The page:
BGC: Any advice for young creators/ones just starting?
The greatest advice I can give is to create the things that you love. It’s the love for creating things that keeps you driven to continue and the more you create the better you’ll be. Also, don’t be scared of putting out things that are less than perfect. A lot of times, especially when you’re just starting out, the worry of having to be absolute perfection to compete with other people in your field keeps a lot of us from making the things that truly embody our craft and our voices. Often times in trying to seek out perfection we begin to imitate work that we already deem to be impeccable and lose the essence of who we are as artists. In an attempt to display faultless work, we hold ourselves back from enjoying what we’ve made as well, which, I feel, is one of the greatest parts about making something. The process of creating is often times so messy and slapdash and it’s through the throwing of all that craziness together that you find the thing that works for you. Take a risk on the imperfect and just be bold and proud of the things you make.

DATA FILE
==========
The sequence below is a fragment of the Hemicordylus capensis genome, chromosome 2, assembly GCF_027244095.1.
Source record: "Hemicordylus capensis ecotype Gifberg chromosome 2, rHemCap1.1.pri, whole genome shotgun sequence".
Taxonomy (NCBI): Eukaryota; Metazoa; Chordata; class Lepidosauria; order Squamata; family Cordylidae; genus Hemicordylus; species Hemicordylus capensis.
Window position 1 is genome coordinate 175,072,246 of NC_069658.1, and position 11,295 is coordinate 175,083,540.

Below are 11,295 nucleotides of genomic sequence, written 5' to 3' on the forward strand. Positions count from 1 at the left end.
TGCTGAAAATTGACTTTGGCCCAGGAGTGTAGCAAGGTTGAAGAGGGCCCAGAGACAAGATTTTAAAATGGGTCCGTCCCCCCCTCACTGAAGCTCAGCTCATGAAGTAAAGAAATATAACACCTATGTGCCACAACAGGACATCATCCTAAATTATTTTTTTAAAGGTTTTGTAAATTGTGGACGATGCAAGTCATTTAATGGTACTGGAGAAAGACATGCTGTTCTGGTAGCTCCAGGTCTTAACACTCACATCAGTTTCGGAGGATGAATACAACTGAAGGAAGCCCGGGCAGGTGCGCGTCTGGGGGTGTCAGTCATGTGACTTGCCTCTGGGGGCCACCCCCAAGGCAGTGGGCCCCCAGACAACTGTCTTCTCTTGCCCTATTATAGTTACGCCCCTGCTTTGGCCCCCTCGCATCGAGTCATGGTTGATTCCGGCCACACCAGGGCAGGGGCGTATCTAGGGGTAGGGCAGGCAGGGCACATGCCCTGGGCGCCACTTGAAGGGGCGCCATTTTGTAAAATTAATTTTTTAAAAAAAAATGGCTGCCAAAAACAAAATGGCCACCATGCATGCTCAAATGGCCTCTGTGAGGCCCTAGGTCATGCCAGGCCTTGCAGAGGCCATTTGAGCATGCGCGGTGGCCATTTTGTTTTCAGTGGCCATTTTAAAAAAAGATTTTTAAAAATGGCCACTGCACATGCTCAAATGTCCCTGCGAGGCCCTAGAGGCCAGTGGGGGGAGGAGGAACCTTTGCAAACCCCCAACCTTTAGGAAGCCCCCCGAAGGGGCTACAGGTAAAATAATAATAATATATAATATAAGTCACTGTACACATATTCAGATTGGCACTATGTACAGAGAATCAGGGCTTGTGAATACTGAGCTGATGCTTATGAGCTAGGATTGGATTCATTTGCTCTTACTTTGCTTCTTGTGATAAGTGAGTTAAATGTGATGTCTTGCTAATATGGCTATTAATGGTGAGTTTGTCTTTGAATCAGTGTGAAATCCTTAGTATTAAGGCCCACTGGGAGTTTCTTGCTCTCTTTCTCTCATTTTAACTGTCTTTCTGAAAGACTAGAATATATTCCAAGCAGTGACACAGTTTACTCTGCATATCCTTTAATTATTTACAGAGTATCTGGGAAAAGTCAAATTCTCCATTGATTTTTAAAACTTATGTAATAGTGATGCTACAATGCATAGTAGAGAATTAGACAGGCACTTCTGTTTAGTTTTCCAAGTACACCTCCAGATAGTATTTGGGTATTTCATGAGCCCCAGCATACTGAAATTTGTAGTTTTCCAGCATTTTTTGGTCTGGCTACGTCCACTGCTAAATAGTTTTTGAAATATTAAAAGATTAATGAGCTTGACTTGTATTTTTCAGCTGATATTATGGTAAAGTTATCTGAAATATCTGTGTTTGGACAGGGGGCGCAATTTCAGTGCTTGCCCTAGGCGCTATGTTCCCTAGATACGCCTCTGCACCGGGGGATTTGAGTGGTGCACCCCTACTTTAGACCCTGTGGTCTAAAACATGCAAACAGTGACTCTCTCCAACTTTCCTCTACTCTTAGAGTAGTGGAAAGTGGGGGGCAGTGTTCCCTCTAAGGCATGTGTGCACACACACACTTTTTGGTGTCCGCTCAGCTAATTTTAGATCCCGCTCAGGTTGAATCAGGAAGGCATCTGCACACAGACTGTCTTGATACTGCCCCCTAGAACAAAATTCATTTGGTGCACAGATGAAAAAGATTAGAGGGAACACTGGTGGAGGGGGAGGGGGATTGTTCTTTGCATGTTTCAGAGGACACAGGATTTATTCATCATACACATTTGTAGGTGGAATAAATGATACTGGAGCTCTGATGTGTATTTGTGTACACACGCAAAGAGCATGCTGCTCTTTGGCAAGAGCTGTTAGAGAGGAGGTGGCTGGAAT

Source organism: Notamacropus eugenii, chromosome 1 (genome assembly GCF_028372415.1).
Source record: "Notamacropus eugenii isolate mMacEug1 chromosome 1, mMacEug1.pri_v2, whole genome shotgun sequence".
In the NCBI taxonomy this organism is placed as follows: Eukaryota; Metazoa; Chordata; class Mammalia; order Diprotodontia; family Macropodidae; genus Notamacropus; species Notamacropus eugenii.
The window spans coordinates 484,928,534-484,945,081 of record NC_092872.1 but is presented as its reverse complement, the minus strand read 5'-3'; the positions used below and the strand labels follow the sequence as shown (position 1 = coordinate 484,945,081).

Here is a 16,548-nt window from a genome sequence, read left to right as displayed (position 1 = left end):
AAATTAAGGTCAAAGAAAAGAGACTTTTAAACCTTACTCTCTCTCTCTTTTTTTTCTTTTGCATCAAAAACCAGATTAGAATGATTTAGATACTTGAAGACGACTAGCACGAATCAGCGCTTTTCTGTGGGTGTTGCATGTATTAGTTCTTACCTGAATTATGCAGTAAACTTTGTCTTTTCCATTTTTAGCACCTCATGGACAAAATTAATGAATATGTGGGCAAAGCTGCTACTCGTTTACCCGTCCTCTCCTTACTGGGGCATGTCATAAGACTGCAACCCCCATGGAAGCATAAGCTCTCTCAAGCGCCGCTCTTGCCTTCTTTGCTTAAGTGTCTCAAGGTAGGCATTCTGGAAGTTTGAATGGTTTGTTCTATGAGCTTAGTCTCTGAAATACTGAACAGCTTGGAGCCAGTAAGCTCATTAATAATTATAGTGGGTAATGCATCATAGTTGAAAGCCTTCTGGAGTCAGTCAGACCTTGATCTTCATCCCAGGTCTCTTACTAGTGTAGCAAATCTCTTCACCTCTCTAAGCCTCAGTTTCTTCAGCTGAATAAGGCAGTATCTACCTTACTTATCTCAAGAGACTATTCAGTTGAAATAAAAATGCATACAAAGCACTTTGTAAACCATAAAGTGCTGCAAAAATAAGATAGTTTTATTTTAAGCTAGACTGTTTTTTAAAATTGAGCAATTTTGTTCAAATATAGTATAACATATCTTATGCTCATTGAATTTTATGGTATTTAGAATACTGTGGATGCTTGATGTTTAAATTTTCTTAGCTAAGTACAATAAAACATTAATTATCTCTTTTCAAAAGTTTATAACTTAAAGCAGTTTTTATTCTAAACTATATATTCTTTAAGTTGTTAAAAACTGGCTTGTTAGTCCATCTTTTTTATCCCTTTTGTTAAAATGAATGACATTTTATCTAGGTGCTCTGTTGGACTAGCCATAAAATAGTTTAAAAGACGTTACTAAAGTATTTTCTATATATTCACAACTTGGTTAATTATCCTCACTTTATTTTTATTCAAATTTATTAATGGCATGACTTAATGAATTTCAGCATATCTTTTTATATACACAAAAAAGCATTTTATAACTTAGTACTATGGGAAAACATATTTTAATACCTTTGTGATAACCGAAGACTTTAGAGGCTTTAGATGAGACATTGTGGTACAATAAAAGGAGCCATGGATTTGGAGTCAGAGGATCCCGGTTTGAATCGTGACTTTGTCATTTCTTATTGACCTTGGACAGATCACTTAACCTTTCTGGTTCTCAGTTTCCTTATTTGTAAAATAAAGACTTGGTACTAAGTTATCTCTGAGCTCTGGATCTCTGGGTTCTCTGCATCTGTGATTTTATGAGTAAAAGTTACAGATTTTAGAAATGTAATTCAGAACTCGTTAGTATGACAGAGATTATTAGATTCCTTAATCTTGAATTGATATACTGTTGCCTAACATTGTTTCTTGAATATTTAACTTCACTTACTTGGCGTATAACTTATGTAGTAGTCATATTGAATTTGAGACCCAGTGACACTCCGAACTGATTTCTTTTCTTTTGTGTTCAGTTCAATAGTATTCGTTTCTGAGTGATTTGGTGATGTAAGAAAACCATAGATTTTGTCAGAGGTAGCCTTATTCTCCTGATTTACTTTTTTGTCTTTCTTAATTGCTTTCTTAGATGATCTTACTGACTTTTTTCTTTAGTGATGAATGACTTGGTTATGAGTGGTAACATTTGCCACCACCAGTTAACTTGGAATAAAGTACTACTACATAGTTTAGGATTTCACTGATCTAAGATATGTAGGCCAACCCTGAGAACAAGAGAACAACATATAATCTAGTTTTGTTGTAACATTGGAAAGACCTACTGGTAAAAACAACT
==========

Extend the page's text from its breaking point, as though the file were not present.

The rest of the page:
BGC: What are you current/future projects?
Currently I’m working on more full illustrations centered around the theme of Black people in fantasy. It’s an idea born from the fact that I hear people say quite often that people of color in high fantasy “isn’t historically accurate.” I’ve had the idea to do something centered around that theme for a while now but I think I’ve finally found a good way to best represent how I envisioned the pieces to work, and how they would fit together. Other than that I have a million and one things I want to draw fanart for but you can bet if Beyoncé has another random performance between now and when I start my pieces, I’ll be drawing fanart of that first and foremost!